Yuxin Zhang^{1,2}, Óscar Peña-Nogales^{3}, James H. Holmes^{2}, and Diego Hernando^{1,2}

Advanced diffusion MRI acquisition strategies based on motion-compensated diffusion-encoding waveforms have been proposed to reduce the signal voids caused by tissue motion. However, quantitative diffusion measurements obtained from these motion-compensated waveforms may be biased relative to standard monopolar gradient waveforms. This study evaluated the effect of different diffusion encoding gradient waveforms on the signal decay and diffusion measurements, using Monte-Carlo simulations with different microstructures and several reconstruction signal models. The results show substantial bias in observed signal decay and quantitative diffusion measurements in the same microstructure across different gradient waveforms, in the presence of restricted diffusion.

Monte-Carlo simulations were performed based on the CAMINO package^{5}. Different tissue microstructures were simulated with different cell size (diameter=20$$${\mu{m}}$$$, separation=42$$${\mu{m}}$$$ for large cell and diameter=5$$${\mu{m}}$$$, separation=11$$${\mu{m}}$$$ for small cell size) and varying permeability of the cell boundaries. Permeability in this simulation was defined as the probability that a spin would pass through the cell membrane, ranging from p=0 (pure restricted intra-cellular diffusion) to p=1 (pure unrestricted Gaussian diffusion).

Five different diffusion gradient waveforms with the same set of b-values and the same diffusivity (2$$${\times}$$$10^{-3}$$${mm^{2}/s}$$$) and initial spins (10^{5}) were applied to each microstructure. The five waveforms (Fig.1) were designed with monopolar diffusion gradient (MONO), no motion-compensation CODE (CODE)^{3}, first moment nulling bipolar gradient (Bipolar)^{2}, first moment nulling CODE (CODE-M1) and both first and second moment nulling CODE (CODE-M1M2), respectively.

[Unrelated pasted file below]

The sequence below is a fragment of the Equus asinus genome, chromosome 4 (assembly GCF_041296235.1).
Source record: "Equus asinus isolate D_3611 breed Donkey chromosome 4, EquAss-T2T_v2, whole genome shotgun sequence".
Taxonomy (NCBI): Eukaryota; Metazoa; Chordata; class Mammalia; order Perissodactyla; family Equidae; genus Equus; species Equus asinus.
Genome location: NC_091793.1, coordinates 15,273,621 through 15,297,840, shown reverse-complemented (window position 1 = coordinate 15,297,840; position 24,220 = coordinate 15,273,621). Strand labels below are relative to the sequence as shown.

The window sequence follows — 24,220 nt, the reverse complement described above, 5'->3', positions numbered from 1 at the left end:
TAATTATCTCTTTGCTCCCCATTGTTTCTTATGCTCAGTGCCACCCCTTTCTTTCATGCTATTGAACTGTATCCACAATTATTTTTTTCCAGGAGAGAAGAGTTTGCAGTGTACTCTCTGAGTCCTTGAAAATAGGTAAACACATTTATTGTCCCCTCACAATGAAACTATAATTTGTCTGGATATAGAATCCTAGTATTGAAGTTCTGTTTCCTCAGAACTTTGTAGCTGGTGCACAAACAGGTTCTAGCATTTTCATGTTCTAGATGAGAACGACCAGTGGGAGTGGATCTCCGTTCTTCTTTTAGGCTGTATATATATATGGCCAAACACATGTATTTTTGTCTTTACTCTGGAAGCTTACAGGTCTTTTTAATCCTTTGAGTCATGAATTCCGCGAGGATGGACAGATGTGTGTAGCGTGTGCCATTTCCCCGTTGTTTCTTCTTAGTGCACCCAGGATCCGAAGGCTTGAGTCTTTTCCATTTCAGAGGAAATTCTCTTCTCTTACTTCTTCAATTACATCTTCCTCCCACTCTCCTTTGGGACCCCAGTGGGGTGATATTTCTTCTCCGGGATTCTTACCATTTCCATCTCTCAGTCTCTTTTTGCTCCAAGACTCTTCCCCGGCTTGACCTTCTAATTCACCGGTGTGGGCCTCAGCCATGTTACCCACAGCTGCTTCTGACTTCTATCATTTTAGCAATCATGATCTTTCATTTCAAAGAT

Signal with increasing b-values for each combination of microstructure and gradient waveform was simulated with CAMINO. To illustrate the different effects of diffusion waveforms on intra-cellular and extra-cellular spins with restricted diffusion, the signal ratio was calculated for both intra-cellular and extra-cellular spins with uniformly distributed large cell structure (p=0).$$R=\frac{Signal\,of\,intra-\,(or\,extra-)\,cellular\,spins\,with\,each\,waveform}{Signal\,of\,intra-\,(or\,extra-)\,cellular\,spins\,with\,monopolar\,diffusion\,sequence}.$$To compare the resulting quantitative diffusion measurements, diffusion parameters were estimated by least-squares fitting using three different diffusion MRI signal models: mono-exponential, kurtosis^{6}, and stretched exponential^{7}, respectively.